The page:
Frailty is a syndrome of vulnerability conferring an increased risk for falls, disability, hospitalisation and mortality [60]. Frailty was examined because of our previous finding that people experiencing homelessness in Glasgow and Edinburgh, despite being 43 years old on average, had high levels of multimorbidity comparable to people aged 85 years in mainstream society [22]. We used an adapted Fried’s frailty phenotype [60] (Table 5) which included five measures assessed through standard questions (unintentional weight loss; self-reported exhaustion; low physical activity; and slow walking speed) and weakness (through a hand dynamometer). Participants with three or more scores above the relevant threshold for each measure are considered frail, and those with one or two criteria are pre-frail. Of the 71 participants with all five measures available, most (50/71 (70.4%) were frail and all but one of the remainder were pre-frail.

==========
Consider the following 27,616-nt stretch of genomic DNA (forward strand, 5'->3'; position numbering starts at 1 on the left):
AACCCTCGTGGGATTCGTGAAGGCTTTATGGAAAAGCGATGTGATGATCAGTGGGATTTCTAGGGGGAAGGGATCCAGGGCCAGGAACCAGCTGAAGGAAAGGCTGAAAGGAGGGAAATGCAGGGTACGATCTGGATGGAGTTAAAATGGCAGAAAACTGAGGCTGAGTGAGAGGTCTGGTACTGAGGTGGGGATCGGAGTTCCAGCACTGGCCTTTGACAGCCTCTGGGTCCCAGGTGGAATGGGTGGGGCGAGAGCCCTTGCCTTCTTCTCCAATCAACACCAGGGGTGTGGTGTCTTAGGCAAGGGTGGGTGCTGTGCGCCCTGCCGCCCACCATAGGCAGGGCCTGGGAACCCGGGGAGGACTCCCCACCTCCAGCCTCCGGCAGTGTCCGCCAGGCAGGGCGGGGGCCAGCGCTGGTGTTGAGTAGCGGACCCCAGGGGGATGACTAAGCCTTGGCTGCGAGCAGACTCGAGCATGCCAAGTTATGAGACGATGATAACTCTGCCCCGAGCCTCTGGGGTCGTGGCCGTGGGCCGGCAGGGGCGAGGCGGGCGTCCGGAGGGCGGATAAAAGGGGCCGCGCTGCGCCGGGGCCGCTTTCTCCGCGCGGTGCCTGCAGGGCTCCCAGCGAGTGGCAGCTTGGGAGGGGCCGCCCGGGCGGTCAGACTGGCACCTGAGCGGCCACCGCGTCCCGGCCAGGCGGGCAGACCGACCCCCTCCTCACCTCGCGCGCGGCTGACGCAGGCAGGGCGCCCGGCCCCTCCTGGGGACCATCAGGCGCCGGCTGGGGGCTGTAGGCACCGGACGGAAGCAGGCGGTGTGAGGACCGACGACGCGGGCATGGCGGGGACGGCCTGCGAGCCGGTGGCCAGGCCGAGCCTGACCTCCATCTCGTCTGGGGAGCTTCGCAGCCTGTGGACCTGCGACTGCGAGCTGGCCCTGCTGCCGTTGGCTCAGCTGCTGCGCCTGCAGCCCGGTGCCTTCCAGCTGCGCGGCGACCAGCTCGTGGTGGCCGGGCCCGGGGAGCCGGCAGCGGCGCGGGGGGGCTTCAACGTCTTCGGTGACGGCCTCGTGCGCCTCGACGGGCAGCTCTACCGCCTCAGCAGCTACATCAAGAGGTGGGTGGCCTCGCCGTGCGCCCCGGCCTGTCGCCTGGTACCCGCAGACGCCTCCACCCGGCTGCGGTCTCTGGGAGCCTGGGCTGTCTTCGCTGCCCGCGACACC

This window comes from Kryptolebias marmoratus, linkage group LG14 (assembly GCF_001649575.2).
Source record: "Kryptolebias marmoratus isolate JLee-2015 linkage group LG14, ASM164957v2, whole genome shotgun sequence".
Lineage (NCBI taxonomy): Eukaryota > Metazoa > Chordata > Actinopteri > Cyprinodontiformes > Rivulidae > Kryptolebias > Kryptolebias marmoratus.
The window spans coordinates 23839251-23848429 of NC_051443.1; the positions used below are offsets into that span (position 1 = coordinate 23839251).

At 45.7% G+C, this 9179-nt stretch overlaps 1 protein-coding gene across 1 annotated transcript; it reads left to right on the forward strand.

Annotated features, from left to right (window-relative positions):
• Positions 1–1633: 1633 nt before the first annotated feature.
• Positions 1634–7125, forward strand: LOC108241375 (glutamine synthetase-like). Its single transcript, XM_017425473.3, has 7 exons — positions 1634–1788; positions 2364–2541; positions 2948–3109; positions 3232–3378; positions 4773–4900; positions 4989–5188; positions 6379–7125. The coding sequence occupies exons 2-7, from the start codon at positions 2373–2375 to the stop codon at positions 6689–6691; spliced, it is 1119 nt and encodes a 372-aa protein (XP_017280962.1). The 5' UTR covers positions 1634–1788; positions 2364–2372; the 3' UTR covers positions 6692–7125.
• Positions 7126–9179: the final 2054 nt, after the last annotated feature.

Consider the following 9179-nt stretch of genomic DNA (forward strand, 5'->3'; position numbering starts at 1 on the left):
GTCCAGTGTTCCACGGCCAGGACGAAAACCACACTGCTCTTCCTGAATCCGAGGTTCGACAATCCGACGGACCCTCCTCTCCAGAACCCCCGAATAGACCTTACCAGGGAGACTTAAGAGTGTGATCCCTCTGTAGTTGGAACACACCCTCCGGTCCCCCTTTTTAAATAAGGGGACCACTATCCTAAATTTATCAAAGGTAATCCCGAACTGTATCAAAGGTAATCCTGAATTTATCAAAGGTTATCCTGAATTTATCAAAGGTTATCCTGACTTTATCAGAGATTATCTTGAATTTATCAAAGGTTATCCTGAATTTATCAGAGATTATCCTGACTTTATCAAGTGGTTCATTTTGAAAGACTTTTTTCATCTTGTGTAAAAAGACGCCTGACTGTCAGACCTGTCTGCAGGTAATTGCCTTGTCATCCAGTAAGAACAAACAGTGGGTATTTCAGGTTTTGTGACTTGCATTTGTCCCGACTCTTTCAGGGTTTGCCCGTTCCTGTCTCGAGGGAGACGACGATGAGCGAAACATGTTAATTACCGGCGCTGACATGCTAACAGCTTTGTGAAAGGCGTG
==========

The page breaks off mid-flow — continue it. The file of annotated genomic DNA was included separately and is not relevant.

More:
Table 5 describes EQ-5D-5L data, which enabled participants to rate their health under five domains: mobility; self-care; usual activities; pain/discomfort; and anxiety/depression. Each domain had five possible answers ranging from the participant being unable to walk about, wash/dress or self-care, having extreme pain/discomfort/anxiety or depression (all scored as 5), to having no problem with any of the domains (scoring 1). A separate visual analogue scale ranging from 0 (worst possible health) to 100 (best possible health) enabled participants to rate their health. Information was available for 125 participants (98%) although two of these participants only completed the visual analogue scale section and so indexed data (cross-walked to the EQ-5D-3L value set for the UK) [53] were available for 123 participants. Overall, reported domain scores were highest (indicating poorer quality of life) at 4 (IQR 3–5) for the “depression/anxiety” domain. The “mobility” and “activities of daily living” and the “pain/discomfort” domains were rated as 3 (2–4).